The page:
• Loyalty fees: Retaining existing clients is cheaper than spending time and money on winning new ones. So why should long-term clients not be rewarded for retaining the same manager for a long time? A reduced fee for long service as a client – for instance more than five or seven years – would be an appropriate reward. This could encourage longer-term, improved relationships between clients and managers;
• Fees and limited capacity: Past a certain point, the greater the volume of assets under management, the less likely performance objectives are achieved. A manager with a capacity of $10bn (€14bn) could legitimately charge a higher fee for the first investor because the likelihood of alpha capture is at its greatest. As more investors are recruited, the fee charged should be reduced for all investors equally, so all benefit. So the first $200m investor could be charged 1%, and by the time the last of the $10bn is filled, all investors would be charged 0.5%. This weakens the link between asset growth and revenue growth for the manager, and to an extent reflects the spread of manager alpha more thinly across a wider investor base. This approach would probably work best in the case of a tried-and-tested investment team and process;
• Share of alpha: Most sophisticated institutional investors recognise that manager skill (alpha) is worth paying for, not only for the additional return but also for the diversifying effect of the revenue stream it offers.
The problem is determining a share of alpha that is fair for the investor and investment manager. Performance-related fees are often structured with a base fee and performance participation of 10-20%. If investors are genuinely convinced of the value and scarcity of alpha, they might be prepared to pay a higher participation rate, for instance 25%. But in exchange they would want the base fee to be as low as possible, with the rate for index-tracking management of the asset a starting point for negotiation – in practice the agreed base level should be higher than this to reflect the higher costs of active management. Under this structure the investor collects a reduced share of the added value, but can justify this by paying a minimal fee if the manager does not perform. This tilts the risk/reward balance a little more in favour of the investor;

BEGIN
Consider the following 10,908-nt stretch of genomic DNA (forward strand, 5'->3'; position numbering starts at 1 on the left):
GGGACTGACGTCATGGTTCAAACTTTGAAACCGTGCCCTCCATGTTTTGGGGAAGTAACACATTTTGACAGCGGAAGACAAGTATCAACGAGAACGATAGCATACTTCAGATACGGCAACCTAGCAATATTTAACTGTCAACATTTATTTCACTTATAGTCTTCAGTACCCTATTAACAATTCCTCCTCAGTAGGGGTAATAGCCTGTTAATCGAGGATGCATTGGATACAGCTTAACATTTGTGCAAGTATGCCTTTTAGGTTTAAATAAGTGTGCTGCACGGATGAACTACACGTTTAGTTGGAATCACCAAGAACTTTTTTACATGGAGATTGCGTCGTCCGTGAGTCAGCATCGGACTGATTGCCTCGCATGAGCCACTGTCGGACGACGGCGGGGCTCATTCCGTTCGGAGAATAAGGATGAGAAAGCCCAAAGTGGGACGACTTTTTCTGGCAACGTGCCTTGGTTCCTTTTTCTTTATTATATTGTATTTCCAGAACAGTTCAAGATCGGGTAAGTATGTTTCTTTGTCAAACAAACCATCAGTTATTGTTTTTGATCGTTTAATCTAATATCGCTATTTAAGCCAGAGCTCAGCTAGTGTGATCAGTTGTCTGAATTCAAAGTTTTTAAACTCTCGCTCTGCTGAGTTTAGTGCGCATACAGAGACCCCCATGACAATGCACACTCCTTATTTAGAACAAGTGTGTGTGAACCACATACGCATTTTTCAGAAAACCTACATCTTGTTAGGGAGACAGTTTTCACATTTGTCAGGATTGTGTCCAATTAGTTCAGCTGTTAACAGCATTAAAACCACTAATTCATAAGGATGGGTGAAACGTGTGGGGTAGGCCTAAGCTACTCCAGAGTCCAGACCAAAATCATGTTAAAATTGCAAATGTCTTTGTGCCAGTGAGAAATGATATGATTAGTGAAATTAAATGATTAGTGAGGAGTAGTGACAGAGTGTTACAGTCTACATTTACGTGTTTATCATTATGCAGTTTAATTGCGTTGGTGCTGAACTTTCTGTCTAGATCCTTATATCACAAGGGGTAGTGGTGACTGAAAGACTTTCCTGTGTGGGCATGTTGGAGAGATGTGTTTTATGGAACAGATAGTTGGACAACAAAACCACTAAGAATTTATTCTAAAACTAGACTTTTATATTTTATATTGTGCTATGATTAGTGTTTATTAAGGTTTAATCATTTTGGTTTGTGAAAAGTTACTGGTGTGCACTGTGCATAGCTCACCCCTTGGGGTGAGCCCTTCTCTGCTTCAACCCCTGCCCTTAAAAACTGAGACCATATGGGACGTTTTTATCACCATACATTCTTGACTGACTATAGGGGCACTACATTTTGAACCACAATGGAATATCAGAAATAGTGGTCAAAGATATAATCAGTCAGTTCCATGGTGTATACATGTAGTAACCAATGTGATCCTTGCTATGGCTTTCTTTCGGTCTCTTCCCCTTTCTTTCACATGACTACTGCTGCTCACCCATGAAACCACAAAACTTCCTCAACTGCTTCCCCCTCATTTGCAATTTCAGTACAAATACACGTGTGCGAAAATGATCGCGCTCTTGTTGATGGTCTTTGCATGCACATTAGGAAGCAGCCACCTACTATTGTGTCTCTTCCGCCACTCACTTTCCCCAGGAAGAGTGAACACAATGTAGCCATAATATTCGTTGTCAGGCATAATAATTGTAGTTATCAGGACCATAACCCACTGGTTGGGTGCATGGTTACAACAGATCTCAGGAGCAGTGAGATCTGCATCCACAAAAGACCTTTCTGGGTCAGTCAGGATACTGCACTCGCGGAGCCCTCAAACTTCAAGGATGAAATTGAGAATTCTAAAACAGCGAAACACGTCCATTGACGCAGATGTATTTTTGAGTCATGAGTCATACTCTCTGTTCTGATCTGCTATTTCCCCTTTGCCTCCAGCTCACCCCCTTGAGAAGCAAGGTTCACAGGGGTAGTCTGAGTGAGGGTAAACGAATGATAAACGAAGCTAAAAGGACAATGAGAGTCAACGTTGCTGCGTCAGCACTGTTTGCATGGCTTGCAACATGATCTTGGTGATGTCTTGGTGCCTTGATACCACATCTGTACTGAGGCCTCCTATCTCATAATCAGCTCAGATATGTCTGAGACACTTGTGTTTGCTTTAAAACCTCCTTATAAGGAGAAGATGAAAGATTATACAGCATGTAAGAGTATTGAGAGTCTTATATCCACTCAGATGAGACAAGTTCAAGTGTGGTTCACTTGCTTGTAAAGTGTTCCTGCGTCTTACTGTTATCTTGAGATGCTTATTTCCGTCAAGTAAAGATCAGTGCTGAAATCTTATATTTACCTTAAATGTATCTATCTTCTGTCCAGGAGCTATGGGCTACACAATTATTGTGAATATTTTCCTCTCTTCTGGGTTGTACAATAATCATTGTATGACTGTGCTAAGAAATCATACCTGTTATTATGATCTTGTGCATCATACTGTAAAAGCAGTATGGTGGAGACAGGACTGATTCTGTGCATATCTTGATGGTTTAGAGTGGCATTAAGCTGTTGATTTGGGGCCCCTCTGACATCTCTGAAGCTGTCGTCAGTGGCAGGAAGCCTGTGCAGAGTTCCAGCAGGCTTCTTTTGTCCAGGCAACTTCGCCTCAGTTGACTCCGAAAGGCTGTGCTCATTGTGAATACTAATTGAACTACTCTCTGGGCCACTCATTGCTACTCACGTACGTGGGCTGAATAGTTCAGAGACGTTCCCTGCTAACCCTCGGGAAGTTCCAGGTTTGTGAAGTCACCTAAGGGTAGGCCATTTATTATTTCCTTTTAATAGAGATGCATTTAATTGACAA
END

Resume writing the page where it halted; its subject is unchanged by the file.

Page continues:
• Cost of capital: Taking this share of alpha argument to its logical extreme, the investor could argue that a performance-related fee should only be paid when a hurdle rate of return has been earned. This hurdle could be related to the underlying market return – the beta – of the asset class, or even to the investor’s cost of capital if that could be defined, and if the manager accepted this as reasonable. Think about it this way: if a bank were to provide capital to a proprietary trading desk, it would presumably charge the bank’s costs of capital (possibly including an appropriate risk premium) to the proprietary trading desk, with profits made from trading shared equally between the traders and bank. Why should an institutional investor not structure fees in a way that mimics the investor’s cost of capital, so that the manager pays a charge to trade the investor’s capital in exchange for a higher share of the excess return.
In conclusion, there may be better ways to structure fees that suit the needs of investors and managers.
Nick Sykes is a partner at Mercer